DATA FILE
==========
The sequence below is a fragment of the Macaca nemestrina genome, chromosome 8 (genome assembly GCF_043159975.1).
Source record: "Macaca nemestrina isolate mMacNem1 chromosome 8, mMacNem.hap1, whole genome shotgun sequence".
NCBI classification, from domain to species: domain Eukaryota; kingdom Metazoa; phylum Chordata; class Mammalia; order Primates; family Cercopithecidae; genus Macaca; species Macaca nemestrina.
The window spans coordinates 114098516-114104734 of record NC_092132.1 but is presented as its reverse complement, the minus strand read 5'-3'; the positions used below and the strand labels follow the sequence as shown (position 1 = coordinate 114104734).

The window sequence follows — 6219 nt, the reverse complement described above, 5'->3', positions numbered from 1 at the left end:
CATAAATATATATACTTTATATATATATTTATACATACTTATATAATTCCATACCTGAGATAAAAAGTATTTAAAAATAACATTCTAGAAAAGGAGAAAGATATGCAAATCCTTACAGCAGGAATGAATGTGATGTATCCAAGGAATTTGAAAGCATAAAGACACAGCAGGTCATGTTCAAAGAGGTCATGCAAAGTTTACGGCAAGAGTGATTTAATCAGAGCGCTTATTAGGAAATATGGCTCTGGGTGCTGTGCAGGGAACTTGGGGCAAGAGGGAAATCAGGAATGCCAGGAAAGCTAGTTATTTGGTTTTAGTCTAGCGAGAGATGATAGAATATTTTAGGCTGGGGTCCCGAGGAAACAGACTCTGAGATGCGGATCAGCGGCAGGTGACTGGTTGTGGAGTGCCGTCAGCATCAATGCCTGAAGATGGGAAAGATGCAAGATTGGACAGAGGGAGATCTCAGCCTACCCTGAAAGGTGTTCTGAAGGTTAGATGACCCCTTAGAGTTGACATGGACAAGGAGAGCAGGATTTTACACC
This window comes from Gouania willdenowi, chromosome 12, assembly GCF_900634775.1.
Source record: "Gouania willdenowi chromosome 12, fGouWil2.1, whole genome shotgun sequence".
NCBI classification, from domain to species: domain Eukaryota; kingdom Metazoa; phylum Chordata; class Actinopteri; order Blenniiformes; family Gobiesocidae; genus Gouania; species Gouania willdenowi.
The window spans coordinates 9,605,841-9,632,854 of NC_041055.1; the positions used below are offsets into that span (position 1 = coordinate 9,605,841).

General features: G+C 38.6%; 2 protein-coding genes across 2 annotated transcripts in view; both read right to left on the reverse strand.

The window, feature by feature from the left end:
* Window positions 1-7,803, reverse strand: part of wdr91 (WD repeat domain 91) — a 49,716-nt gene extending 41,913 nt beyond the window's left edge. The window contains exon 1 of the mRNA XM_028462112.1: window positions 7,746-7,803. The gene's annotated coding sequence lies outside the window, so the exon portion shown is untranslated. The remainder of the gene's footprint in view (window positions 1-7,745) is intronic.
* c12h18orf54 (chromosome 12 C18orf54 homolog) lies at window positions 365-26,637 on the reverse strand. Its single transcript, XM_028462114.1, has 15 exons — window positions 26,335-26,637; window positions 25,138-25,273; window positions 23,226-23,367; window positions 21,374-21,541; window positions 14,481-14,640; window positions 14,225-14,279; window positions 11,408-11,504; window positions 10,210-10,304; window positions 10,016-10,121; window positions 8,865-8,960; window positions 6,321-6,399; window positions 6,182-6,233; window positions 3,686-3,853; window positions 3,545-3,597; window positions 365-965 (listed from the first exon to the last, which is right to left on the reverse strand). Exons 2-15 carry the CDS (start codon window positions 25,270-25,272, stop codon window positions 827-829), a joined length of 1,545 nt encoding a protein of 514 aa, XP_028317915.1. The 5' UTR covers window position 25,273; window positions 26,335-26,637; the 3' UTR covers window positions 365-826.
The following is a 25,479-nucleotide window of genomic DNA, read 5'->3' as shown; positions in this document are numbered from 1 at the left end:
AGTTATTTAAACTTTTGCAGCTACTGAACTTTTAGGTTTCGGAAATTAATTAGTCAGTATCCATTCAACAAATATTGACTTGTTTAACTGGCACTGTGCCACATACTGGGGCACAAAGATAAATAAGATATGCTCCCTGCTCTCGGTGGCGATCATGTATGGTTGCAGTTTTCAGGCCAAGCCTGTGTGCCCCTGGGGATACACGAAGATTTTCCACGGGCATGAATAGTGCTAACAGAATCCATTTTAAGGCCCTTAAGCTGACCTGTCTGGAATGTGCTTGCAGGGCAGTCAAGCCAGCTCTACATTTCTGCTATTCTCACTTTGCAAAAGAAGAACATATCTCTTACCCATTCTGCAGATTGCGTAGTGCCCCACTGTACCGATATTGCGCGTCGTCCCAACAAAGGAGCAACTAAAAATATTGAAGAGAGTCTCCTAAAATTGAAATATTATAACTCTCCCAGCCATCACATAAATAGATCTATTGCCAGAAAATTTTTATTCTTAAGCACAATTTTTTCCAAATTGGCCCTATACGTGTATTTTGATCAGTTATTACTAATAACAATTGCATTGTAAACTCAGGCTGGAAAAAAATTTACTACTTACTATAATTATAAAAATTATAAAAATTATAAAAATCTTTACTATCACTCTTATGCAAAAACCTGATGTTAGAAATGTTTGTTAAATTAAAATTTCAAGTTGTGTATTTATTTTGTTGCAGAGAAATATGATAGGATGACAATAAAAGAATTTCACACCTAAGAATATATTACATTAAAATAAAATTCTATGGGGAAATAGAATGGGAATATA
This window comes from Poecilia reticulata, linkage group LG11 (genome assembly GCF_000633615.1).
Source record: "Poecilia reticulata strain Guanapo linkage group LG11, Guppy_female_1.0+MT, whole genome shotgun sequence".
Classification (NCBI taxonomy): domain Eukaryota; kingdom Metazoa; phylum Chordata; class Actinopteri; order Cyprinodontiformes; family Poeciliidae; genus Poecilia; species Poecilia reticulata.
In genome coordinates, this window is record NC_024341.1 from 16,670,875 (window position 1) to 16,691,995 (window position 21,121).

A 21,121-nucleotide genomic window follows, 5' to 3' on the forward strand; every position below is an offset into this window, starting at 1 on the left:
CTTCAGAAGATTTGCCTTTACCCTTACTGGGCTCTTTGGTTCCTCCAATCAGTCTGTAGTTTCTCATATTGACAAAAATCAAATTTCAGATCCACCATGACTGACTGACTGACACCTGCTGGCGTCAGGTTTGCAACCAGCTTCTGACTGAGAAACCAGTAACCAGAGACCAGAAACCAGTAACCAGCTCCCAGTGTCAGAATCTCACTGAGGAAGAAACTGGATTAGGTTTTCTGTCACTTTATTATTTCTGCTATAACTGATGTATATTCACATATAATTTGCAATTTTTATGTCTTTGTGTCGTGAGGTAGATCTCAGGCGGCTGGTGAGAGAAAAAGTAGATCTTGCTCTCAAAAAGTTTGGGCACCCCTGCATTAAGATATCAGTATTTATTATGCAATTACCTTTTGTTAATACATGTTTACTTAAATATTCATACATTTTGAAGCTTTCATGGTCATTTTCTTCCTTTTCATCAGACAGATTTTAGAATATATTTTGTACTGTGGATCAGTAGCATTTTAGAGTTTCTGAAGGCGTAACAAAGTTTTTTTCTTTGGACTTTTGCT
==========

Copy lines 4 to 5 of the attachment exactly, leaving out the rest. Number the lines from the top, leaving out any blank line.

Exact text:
The window spans coordinates 114098516-114104734 of record NC_092132.1 but is presented as its reverse complement, the minus strand read 5'-3'; the positions used below and the strand labels follow the sequence as shown (position 1 = coordinate 114104734).

The window sequence follows — 6219 nt, the reverse complement described above, 5'->3', positions numbered from 1 at the left end: